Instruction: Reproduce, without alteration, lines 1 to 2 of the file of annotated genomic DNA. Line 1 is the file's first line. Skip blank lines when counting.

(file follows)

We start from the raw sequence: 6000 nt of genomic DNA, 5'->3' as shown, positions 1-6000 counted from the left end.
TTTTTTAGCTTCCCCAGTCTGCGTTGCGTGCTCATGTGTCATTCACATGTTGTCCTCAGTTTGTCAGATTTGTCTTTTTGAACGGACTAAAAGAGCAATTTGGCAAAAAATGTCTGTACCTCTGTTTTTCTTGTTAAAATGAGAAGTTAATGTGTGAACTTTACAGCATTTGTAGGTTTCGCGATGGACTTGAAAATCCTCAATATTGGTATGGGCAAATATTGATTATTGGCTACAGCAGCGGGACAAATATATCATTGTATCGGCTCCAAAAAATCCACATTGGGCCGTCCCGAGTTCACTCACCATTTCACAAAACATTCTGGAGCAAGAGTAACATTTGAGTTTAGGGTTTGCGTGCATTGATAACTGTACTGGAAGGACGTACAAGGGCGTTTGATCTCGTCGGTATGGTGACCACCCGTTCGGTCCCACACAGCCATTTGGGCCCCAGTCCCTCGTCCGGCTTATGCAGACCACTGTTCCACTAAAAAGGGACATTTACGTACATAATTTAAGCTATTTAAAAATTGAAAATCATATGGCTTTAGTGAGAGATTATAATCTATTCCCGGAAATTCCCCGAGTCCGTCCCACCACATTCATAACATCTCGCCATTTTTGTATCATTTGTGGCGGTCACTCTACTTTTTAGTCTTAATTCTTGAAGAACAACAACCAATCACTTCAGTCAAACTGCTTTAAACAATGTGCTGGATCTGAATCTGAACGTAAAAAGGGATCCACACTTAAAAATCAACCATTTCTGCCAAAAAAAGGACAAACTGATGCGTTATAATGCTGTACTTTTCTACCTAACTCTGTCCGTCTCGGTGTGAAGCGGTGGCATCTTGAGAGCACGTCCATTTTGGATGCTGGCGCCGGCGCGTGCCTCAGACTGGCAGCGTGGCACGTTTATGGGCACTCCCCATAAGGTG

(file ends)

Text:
We start from the raw sequence: 6000 nt of genomic DNA, 5'->3' as shown, positions 1-6000 counted from the left end.
TTTTTTAGCTTCCCCAGTCTGCGTTGCGTGCTCATGTGTCATTCACATGTTGTCCTCAGTTTGTCAGATTTGTCTTTTTGAACGGACTAAAAGAGCAATTTGGCAAAAAATGTCTGTACCTCTGTTTTTCTTGTTAAAATGAGAAGTTAATGTGTGAACTTTACAGCATTTGTAGGTTTCGCGATGGACTTGAAAATCCTCAATATTGGTATGGGCAAATATTGATTATTGGCTACAGCAGCGGGACAAATATATCATTGTATCGGCTCCAAAAAATCCACATTGGGCCGTCCCGAGTTCACTCACCATTTCACAAAACATTCTGGAGCAAGAGTAACATTTGAGTTTAGGGTTTGCGTGCATTGATAACTGTACTGGAAGGACGTACAAGGGCGTTTGATCTCGTCGGTATGGTGACCACCCGTTCGGTCCCACACAGCCATTTGGGCCCCAGTCCCTCGTCCGGCTTATGCAGACCACTGTTCCACTAAAAAGGGACATTTACGTACATAATTTAAGCTATTTAAAAATTGAAAATCATATGGCTTTAGTGAGAGATTATAATCTATTCCCGGAAATTCCCCGAGTCCGTCCCACCACATTCATAACATCTCGCCATTTTTGTATCATTTGTGGCGGTCACTCTACTTTTTAGTCTTAATTCTTGAAGAACAACAACCAATCACTTCAGTCAAACTGCTTTAAACAATGTGCTGGATCTGAATCTGAACGTAAAAAGGGATCCACACTTAAAAATCAACCATTTCTGCCAAAAAAAGGACAAACTGATGCGTTATAATGCTGTACTTTTCTACCTAACTCTGTCCGTCTCGGTGTGAAGCGGTGGCATCTTGAGAGCACGTCCATTTTGGATGCTGGCGCCGGCGCGTGCCTCAGACTGGCAGCGTGGCACGTTTATGGGCACTCCCCATAAGGTG